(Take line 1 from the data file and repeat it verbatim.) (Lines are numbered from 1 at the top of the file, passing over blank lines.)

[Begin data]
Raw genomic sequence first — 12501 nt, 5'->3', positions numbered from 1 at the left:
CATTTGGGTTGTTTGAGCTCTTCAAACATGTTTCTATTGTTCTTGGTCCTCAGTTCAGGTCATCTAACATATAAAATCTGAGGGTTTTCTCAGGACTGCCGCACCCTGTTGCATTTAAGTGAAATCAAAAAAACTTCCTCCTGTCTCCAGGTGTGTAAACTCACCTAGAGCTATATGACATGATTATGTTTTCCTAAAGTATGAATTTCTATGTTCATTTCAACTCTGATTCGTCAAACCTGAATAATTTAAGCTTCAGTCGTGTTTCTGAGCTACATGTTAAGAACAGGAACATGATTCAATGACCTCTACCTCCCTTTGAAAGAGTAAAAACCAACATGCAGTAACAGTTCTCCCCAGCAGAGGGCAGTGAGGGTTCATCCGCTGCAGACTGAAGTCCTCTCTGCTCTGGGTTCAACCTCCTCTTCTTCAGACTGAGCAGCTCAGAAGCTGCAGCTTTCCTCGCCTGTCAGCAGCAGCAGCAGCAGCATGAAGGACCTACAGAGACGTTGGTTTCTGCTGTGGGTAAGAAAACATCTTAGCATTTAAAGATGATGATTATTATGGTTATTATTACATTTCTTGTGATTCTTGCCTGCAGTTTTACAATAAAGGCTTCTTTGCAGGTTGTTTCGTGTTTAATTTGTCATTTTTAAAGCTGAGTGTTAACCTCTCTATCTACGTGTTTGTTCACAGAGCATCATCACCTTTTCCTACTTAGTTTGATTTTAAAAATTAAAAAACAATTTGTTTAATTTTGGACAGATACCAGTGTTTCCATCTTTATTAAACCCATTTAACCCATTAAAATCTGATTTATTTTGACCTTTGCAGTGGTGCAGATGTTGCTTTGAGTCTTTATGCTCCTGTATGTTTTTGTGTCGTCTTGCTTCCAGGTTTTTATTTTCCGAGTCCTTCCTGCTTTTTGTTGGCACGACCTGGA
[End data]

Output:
Raw genomic sequence first — 12501 nt, 5'->3', positions numbered from 1 at the left: